Haglund’s deformity is a bony enlargement on the back of the heel. The soft tissue near the Achilles tendon becomes irritated when the bony enlargement rubs against shoes.

 This often leads to painful bursitis, which is an inflammation of the bursa (a fluid-filled sac between the tendon and bone).

People also refer to the condition as “pump bump,” as wearing rigid-backed, pump-style shoes appears to aggravate the enlargement. Other shoes featuring rigid backs can also have this effect. 

 Haglund’s syndrome, which involves three conditions: 

  • Haglund’s deformity: A bony bump that develops on the back of the heel bone.
  • Insertional Achilles tendinopathy: when the enlarged heel bone and the Achilles tendon rub together, leading to a breakdown of the tenon.
  • Retrocalcaneal bursitis:  when a fluid-filled sac develops between the Achilles tendon and the heel bone.
Causes of Haglund’s Deformity

In fact, any shoes with a rigid back can cause this irritation such as:-  

  • ice skates
  • men’s dress shoes
  • women’s pumps

To some extent, heredity plays a role Haglund’s deformity. Inherited foot structures that can make one prone to developing this condition include:

  • high-arched foot
  • tight Achilles tendon

 tendency to walk on the outside of the heel.


Haglund’s deformity can occur in one or both feet. The symptoms include:

  • A noticeable bump on the back of the heel.
  • Pain in the area where the Achilles tendon attaches to the heel.
  • Swelling in the back of the heel.
  • Redness near the inflamed tissue.
  • a visible bump on the back of the heel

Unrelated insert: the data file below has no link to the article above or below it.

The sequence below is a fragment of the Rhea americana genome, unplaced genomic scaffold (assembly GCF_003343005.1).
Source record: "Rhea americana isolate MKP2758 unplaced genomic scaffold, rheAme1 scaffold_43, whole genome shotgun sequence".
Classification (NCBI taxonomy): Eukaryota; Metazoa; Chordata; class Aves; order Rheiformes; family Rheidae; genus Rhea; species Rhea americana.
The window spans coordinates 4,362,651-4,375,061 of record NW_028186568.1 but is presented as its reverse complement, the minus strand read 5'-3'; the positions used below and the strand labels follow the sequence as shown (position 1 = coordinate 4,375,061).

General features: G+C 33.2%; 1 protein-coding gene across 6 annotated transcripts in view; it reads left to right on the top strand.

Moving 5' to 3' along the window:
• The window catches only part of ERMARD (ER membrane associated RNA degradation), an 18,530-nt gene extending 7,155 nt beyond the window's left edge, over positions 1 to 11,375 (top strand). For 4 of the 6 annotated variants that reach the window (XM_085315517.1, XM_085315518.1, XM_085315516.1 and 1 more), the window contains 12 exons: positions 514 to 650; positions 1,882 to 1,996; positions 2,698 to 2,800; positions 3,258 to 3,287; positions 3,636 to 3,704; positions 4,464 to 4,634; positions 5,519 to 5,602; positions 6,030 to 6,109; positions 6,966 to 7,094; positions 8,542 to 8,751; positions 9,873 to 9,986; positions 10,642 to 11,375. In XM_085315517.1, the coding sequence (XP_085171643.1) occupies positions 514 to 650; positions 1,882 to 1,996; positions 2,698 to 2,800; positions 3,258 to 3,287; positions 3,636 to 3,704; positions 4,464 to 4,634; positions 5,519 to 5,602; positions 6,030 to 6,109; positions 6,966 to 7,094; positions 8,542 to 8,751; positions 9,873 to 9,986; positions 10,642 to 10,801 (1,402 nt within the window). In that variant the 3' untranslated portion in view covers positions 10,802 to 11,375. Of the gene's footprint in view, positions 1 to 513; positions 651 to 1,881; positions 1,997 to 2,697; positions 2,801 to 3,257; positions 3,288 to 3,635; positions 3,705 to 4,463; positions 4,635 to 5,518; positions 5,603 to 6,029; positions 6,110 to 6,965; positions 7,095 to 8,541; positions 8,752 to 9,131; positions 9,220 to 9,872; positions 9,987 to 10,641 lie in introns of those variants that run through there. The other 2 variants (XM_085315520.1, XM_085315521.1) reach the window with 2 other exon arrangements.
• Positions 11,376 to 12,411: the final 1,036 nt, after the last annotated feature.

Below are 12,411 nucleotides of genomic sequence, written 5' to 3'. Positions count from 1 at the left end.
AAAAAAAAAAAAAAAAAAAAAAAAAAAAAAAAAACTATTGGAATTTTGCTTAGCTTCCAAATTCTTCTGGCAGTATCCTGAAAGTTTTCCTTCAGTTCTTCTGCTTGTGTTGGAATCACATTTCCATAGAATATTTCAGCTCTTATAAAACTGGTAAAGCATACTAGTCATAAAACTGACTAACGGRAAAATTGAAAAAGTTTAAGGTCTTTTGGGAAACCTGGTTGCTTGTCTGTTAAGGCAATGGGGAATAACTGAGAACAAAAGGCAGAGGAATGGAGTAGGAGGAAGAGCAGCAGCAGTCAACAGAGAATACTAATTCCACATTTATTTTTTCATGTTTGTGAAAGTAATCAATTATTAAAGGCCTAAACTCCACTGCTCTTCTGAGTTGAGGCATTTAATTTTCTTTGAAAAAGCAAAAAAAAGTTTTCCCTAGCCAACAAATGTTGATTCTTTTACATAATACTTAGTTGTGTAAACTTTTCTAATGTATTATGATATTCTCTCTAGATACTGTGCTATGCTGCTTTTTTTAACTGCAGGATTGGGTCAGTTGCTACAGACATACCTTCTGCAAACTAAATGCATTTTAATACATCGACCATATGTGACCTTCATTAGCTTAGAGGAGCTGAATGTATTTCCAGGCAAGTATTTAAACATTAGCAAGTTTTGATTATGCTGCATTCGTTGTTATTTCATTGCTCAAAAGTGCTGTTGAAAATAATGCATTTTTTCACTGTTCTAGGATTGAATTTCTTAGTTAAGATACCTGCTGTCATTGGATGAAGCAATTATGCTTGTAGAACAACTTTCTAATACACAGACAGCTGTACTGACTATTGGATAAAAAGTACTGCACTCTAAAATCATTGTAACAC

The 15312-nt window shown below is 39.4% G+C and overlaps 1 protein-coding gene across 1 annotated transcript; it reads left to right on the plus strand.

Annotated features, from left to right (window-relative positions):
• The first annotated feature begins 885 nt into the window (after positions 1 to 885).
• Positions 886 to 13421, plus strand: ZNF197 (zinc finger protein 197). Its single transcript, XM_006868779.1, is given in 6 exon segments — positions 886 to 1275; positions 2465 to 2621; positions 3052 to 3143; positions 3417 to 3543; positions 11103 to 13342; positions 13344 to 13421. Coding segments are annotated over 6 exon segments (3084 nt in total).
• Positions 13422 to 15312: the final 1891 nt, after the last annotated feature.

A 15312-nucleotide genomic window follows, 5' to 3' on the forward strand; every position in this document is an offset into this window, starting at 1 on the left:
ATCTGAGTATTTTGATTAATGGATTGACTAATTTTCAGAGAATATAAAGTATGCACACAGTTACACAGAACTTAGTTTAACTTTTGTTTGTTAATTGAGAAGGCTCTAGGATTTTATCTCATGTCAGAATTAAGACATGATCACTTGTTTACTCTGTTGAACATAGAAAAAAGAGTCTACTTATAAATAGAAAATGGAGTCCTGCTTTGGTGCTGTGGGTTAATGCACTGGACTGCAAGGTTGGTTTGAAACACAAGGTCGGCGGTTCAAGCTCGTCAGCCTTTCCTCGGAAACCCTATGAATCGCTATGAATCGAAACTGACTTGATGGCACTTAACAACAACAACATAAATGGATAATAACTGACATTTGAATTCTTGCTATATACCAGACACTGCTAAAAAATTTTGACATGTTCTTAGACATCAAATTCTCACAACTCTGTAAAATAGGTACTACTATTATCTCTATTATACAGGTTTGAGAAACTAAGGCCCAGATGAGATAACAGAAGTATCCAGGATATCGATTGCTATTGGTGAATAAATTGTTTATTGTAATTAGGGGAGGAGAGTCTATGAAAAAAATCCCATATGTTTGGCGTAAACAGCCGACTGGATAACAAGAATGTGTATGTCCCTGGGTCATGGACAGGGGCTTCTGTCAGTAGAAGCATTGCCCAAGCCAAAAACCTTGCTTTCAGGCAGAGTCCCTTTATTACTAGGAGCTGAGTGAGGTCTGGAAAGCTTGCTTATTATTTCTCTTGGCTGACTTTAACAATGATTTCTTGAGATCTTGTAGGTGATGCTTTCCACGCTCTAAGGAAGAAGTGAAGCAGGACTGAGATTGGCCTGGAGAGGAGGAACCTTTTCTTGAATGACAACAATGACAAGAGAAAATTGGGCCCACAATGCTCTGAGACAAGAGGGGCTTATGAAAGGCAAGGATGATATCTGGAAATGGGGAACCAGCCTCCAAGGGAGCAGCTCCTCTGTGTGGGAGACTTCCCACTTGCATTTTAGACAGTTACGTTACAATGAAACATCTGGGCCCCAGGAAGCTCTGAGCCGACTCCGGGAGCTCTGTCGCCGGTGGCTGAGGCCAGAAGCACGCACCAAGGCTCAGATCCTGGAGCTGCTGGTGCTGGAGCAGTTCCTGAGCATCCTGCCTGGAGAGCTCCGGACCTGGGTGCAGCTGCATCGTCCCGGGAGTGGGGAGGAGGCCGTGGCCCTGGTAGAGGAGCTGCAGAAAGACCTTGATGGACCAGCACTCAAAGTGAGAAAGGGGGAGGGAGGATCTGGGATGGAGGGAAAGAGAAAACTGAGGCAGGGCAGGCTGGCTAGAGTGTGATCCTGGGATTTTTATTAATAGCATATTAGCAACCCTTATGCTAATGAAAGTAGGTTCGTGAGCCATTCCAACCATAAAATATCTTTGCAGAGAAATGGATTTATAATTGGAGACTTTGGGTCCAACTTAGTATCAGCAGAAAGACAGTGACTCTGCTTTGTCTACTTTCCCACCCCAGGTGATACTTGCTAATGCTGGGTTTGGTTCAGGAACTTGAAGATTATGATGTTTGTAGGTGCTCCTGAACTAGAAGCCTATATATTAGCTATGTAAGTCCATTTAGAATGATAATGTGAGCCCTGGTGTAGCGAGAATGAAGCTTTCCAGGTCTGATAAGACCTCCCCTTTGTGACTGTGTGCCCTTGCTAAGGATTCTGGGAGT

• calluses or blisters where the bump rubs against shoes

To help prevent a recurrence of Haglund’s deformity:

  • wear appropriate shoes; avoid shoes with a rigid heel back.
  • use arch supports or orthotic devices.
  • perform stretching exercises to prevent the Achilles tendon from tightening.
  • avoid running on hard surfaces and running uphill.

Some nonsurgical treatment choices include:

  • changing the type of shoes, especially avoiding rigid-backed shoes and pumps
  • placing heel lifts in shoes to help bring the heel up and avoid friction
  • using heel pads inside the backs of shoes to help reduce irritation and friction on the heel
  • inserting footwear arch supports for people with high arches
  • using ice on the heel to help relieve inflammations  and pain
  • performing stretching exercises to alleviate a tight Achilles tendon
  • avoiding exercises that aggravate the condition, especially running and running uphill
  • using a soft cast or walking boot to help keep the heel bone from rubbing on the bursa or Achilles tendon
  • trying physical therapy to bring relief

Here are some exercises that may help.

  1. Heel raise
  • Using a step, a person can combine the heel raise and heel drop exercise.
  1. Heel drop
  • Stand on a low block or stair facing a chair or wall for support.
  • Move back slightly, so the balls of the feet are on the block, but the heels are off the edge.
  • Bend the knee of one leg, bringing the foot up behind you, so your body weight is on the standing foot.

      3. Towel stretch

  • Sit on the floor with both legs out in front. 
  • Loop a towel around one foot, holding both ends.
  • Gently pull on the towel, pulling the ball of the foot toward the body. There should be a gentle stretch in the calf muscle.

       4. Towel Scrunches

  • This exercise helps increase general foot dexterity and reduce tightness in the Achilles tendon. 
  • Place a towel flat on the ground in front of a chair, then sit down in the chair with your heels on the edge of the towel. 
  • With one foot, reach out and use your toes to grab the towel, then pull the towel toward you under your feet. 
  • Repeat until you run out of towel, then repeat the whole exercise with your other foot. 
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